Security researcher John Heasman released a paper this week describing a way to hide malicious code on graphics and network cards in such a way as to avoid detection and survive a full re-installation of the operating system.
The paper (PDF), published on Wednesday, builds on the work presented by Heasman earlier this year, describing ways to use the Advanced Configuration and Power Interface (ACPI) functions available on almost all motherboards to store and run a rootkit that could survive a reboot. The current paper outlines ways to use the expansion memory available on Peripheral Component Interconnect (PCI) cards, such as graphics cards and network cards.
Heasman, a researcher at Next-Generation Security Software, does not believe that such techniques will become commonplace.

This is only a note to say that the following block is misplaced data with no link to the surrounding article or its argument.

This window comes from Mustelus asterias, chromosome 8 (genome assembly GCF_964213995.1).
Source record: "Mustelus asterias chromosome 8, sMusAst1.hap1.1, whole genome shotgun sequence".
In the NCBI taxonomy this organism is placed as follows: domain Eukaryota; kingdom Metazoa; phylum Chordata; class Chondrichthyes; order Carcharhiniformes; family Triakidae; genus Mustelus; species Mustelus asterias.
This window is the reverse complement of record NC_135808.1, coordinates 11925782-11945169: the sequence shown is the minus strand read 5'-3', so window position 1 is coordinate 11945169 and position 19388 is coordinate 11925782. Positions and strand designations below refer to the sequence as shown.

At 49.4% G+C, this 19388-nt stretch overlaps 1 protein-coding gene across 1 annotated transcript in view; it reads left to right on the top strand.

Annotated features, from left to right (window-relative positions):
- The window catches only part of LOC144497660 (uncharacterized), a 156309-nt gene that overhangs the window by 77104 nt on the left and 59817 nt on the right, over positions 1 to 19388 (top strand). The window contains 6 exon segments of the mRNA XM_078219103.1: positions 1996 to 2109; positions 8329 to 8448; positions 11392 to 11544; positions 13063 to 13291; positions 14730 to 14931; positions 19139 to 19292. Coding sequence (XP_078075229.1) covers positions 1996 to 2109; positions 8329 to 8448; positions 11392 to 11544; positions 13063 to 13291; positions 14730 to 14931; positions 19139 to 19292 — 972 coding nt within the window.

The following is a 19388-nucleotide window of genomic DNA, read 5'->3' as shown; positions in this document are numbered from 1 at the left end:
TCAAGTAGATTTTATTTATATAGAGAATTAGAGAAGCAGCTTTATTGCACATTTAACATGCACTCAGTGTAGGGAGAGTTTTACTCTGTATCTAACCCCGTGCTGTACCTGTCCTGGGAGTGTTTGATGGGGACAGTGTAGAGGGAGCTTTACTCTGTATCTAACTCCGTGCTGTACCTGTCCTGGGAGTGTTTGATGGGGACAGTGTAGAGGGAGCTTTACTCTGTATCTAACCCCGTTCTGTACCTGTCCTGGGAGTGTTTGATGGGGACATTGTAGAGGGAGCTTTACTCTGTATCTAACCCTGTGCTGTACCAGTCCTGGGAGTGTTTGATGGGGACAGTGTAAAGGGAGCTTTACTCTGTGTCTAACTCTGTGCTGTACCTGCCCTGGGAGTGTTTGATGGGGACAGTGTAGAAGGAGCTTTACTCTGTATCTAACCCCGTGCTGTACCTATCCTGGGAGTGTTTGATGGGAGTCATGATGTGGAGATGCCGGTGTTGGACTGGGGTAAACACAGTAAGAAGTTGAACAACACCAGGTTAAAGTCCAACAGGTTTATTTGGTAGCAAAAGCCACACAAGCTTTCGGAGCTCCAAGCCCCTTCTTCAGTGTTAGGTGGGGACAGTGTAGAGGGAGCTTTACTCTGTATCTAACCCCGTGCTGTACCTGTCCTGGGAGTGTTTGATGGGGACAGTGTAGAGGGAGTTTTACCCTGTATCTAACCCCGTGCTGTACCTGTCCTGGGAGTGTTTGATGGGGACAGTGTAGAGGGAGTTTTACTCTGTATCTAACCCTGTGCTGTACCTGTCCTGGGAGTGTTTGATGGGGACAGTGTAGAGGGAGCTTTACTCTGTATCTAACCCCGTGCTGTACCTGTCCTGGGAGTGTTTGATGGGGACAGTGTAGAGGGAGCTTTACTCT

"(Because) enough people do not regularly apply security patches to Windows and do not run anti-virus software, there is little immediate need for malware authors to turn to these techniques as a means of deeper compromise," he wrote in the paper. "If a user detects the malware and removes it, there are plenty more unsuspecting targets on the Internet."
Heasman also described a potential defense against the rootkit technique in the paper. By auditing the expansion memory and system memory, an administrator could look for suspiciously obfuscated code, the presence of 32-bit code, and odd class codes, among other telling signs of compromise. Moreover, computers that use the Trusted Computing Module to protect the boot process will be immune to this type of rootkit compromise, he wrote.
Posted by: Robert Lemos